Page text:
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Title: LES FOR SIMULATING THE GAS EXCHANGE PROCESS IN A SPARK IGNITION ENGINE

Abstract

The gas exchange process is known to be a significant source of cyclic variability in Internal Combustion Engines (ICE). Traditionally, Large Eddy Simulations (LES) are expected to capture these cycle-to-cycle variations. This paper reports a numerical effort to establish best practices for capturing cyclic variability with LES tools in a Transparent Combustion Chamber (TCC) spark ignition engine. The main intention is to examine the sensitivity of cycle averaged mean and Root Mean Square (RMS) flow fields and Proper Orthogonal Decomposition (POD) modes to different computational hardware, adaptive mesh refinement (AMR) and LES sub-grid scale (SGS) models, since these aspects have received little attention in the past couple of decades. This study also examines the effect of near-wall resolution on the predicted wall shear stresses. LES is pursued with commercially available CONVERGE code. Two different SGS models are tested, a one-equation eddy viscosity model and dynamic structure model. The results seem to indicate that both mean and RMS fields without any SGS model are not much different than those with LES models, either one-equation eddy viscosity or dynamic structure model. Computational hardware results in subtle quantitative differences, especially in RMS distributions. The influence of AMR on both mean and RMS fieldsmore » is negligible. The predicted shear stresses near the liner walls is also found to be relatively insensitive to near-wall resolution except in the valve curtain region.« less

Authors:
; ; ; ;
Publication Date:
Research Org.:
Argonne National Lab. (ANL), Argonne, IL (United States)
Sponsoring Org.:
USDOE Office of Energy Efficiency and Renewable Energy (EERE) - Office of Vehicle Technology
OSTI Identifier:
1336936
DOE Contract Number:
AC02-06CH11357
Resource Type:
Conference
Resource Relation:
Conference: 2015 ASME Internal Combustion Engine Division Fall Technical Conference, 11/08/15 - 11/11/15, Houston, TX, US
Country of Publication:
United States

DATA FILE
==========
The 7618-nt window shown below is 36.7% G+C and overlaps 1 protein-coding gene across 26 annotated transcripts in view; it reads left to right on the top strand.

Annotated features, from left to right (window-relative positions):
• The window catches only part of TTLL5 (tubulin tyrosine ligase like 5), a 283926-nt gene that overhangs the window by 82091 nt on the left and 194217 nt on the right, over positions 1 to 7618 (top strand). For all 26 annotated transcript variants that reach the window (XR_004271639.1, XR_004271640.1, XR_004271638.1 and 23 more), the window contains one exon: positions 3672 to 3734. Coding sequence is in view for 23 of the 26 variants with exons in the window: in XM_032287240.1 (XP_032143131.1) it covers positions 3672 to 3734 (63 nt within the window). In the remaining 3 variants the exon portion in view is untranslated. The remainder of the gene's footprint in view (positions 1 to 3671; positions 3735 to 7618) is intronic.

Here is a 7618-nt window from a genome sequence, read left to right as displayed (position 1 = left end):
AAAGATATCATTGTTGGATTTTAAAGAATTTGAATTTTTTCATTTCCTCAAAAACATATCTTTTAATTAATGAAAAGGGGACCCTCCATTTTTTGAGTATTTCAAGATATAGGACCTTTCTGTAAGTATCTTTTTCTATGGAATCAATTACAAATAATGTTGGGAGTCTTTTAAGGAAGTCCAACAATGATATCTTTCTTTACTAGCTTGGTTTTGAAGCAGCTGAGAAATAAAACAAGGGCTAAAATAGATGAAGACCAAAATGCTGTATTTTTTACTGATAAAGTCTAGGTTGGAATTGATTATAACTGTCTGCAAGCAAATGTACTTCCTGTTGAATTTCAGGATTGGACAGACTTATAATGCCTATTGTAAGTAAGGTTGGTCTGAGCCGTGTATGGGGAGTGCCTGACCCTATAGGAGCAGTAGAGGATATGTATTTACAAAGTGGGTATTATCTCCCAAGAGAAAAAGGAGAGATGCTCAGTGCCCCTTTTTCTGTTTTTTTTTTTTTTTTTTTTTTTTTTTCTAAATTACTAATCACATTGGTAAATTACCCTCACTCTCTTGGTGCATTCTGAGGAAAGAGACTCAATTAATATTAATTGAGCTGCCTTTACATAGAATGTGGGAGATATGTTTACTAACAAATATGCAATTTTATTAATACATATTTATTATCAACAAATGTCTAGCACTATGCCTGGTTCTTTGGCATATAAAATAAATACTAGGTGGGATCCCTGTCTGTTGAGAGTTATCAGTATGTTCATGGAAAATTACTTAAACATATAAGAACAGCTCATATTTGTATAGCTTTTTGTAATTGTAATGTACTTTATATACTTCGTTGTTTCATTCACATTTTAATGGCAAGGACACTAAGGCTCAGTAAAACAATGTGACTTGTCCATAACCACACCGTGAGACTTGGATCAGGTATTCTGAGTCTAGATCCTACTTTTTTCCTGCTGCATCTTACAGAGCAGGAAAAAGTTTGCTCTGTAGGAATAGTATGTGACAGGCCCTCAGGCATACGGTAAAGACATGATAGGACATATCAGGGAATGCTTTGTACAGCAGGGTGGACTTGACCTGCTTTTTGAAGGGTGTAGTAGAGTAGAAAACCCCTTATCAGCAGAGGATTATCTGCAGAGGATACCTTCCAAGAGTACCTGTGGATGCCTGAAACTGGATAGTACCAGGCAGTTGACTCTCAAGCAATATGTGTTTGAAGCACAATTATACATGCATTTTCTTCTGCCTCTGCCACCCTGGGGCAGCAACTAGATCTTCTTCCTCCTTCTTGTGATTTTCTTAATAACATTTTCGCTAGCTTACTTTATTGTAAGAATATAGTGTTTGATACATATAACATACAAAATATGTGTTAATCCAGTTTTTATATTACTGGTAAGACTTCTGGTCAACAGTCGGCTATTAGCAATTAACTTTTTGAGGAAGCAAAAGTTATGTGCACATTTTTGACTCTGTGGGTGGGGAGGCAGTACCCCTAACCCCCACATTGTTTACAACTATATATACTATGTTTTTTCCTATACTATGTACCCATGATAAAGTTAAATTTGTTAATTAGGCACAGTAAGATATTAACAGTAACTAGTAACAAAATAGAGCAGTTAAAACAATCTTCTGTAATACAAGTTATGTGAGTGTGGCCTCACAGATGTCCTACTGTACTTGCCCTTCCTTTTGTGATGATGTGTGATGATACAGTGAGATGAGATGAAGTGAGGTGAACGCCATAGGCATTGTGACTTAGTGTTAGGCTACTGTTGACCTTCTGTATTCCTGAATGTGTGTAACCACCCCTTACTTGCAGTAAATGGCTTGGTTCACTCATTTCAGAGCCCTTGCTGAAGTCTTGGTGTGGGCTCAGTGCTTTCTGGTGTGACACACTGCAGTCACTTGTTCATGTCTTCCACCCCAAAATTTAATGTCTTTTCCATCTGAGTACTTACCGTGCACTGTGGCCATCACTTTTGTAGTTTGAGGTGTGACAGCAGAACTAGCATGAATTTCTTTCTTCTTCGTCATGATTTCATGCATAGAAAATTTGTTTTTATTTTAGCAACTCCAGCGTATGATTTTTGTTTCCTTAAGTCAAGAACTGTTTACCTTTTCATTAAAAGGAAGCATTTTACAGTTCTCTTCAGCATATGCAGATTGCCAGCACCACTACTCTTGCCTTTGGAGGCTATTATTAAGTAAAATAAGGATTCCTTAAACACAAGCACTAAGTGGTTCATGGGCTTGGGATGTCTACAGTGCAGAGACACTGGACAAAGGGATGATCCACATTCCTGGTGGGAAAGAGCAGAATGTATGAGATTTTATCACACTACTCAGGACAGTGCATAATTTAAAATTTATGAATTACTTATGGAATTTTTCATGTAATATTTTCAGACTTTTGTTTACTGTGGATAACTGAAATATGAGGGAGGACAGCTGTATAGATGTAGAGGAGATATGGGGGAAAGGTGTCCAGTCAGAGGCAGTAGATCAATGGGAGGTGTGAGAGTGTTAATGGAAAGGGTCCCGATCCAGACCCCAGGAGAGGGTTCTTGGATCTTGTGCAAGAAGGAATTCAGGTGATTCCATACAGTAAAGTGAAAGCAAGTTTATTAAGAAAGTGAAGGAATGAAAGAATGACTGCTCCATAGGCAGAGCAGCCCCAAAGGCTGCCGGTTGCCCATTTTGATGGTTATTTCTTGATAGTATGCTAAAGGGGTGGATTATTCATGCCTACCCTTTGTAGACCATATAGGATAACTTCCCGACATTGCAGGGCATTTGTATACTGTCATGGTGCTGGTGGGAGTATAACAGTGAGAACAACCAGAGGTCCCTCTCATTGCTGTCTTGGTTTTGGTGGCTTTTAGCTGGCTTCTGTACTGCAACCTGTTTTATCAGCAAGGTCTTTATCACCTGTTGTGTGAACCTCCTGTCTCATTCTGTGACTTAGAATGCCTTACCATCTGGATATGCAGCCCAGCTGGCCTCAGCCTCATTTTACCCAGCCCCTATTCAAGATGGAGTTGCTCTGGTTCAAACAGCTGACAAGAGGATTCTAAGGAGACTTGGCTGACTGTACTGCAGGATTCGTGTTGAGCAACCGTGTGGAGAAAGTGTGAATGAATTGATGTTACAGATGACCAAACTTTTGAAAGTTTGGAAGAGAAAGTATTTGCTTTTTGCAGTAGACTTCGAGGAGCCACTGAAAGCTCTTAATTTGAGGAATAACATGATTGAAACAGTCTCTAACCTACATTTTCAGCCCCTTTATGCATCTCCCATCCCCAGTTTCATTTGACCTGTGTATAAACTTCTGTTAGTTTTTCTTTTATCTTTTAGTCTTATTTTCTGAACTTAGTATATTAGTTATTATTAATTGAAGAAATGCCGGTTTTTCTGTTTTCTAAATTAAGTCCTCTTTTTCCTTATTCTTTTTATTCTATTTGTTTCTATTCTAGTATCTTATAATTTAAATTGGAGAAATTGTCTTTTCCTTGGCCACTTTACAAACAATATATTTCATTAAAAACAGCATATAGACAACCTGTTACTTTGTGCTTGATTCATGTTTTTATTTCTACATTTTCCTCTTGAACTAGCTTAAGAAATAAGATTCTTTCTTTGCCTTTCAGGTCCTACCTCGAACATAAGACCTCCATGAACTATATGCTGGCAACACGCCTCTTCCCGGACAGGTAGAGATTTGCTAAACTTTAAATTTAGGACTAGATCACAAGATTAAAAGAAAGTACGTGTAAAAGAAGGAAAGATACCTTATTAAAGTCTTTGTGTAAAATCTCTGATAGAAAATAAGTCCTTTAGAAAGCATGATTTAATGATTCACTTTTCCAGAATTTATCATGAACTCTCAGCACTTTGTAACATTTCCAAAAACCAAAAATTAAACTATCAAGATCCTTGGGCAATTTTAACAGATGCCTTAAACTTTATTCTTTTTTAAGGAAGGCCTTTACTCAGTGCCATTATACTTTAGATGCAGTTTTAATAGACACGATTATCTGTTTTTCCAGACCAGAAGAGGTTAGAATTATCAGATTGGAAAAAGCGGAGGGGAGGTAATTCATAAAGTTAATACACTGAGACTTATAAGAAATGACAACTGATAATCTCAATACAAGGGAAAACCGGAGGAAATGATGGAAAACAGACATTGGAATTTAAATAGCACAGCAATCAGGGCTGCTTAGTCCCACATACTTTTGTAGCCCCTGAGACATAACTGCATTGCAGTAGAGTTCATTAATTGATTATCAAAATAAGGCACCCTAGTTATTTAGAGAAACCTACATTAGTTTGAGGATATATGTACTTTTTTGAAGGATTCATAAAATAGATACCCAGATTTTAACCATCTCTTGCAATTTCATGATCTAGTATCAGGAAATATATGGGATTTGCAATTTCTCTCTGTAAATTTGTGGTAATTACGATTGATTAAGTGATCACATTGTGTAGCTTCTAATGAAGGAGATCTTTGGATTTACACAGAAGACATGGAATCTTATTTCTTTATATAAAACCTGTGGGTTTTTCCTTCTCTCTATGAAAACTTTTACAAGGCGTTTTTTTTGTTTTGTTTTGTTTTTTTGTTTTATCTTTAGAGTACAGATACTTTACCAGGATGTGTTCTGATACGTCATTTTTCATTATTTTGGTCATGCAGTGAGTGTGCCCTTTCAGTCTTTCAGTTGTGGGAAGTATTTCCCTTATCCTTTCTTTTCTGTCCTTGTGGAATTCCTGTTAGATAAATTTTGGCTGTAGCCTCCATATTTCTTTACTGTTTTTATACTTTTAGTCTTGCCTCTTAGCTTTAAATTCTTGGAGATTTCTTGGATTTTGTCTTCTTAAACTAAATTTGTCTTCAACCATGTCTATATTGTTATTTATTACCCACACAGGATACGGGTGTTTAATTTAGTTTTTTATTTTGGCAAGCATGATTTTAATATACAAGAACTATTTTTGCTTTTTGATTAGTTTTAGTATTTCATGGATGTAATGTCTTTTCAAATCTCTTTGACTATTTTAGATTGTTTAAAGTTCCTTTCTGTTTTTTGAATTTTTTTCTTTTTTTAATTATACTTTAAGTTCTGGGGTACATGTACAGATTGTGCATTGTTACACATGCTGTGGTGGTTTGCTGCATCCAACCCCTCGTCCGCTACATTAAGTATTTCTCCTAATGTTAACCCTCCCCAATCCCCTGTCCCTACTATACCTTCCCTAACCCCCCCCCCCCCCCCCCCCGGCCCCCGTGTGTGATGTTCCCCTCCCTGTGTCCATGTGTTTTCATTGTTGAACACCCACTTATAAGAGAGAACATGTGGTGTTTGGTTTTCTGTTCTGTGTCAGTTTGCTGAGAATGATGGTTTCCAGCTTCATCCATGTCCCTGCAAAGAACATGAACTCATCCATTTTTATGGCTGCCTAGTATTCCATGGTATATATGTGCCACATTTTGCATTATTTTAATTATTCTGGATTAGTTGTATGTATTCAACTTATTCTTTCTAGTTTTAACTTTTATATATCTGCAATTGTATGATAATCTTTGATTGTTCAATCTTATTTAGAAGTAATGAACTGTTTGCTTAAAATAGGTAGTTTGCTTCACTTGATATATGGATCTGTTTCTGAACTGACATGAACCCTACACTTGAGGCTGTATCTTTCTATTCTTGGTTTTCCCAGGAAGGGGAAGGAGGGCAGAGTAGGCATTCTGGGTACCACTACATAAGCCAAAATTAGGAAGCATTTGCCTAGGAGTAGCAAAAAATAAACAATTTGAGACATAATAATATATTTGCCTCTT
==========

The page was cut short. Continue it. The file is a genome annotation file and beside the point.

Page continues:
Language:
English

Citation Formats

Ameen, Muhsin M, yang, xiaofeng, kuo, tang-wei, Xue, Qingluan, and Som, Sibendu. LES FOR SIMULATING THE GAS EXCHANGE PROCESS IN A SPARK IGNITION ENGINE. United States: N. p., 2015. Web. doi:10.1115/ICEF2015-1002.
Ameen, Muhsin M, yang, xiaofeng, kuo, tang-wei, Xue, Qingluan, & Som, Sibendu. LES FOR SIMULATING THE GAS EXCHANGE PROCESS IN A SPARK IGNITION ENGINE. United States. doi:10.1115/ICEF2015-1002.
Ameen, Muhsin M, yang, xiaofeng, kuo, tang-wei, Xue, Qingluan, and Som, Sibendu. Thu . "LES FOR SIMULATING THE GAS EXCHANGE PROCESS IN A SPARK IGNITION ENGINE". United States. doi:10.1115/ICEF2015-1002.
@article{osti_1336936,
title = {LES FOR SIMULATING THE GAS EXCHANGE PROCESS IN A SPARK IGNITION ENGINE},
author = {Ameen, Muhsin M and yang, xiaofeng and kuo, tang-wei and Xue, Qingluan and Som, Sibendu},
abstractNote = {The gas exchange process is known to be a significant source of cyclic variability in Internal Combustion Engines (ICE). Traditionally, Large Eddy Simulations (LES) are expected to capture these cycle-to-cycle variations. This paper reports a numerical effort to establish best practices for capturing cyclic variability with LES tools in a Transparent Combustion Chamber (TCC) spark ignition engine. The main intention is to examine the sensitivity of cycle averaged mean and Root Mean Square (RMS) flow fields and Proper Orthogonal Decomposition (POD) modes to different computational hardware, adaptive mesh refinement (AMR) and LES sub-grid scale (SGS) models, since these aspects have received little attention in the past couple of decades. This study also examines the effect of near-wall resolution on the predicted wall shear stresses. LES is pursued with commercially available CONVERGE code. Two different SGS models are tested, a one-equation eddy viscosity model and dynamic structure model. The results seem to indicate that both mean and RMS fields without any SGS model are not much different than those with LES models, either one-equation eddy viscosity or dynamic structure model. Computational hardware results in subtle quantitative differences, especially in RMS distributions. The influence of AMR on both mean and RMS fields is negligible. The predicted shear stresses near the liner walls is also found to be relatively insensitive to near-wall resolution except in the valve curtain region.},
doi = {10.1115/ICEF2015-1002},
journal = {},
number = ,
volume = ,
place = {United States},
year = {Thu Jan 01 00:00:00 EST 2015},
month = {Thu Jan 01 00:00:00 EST 2015}
}

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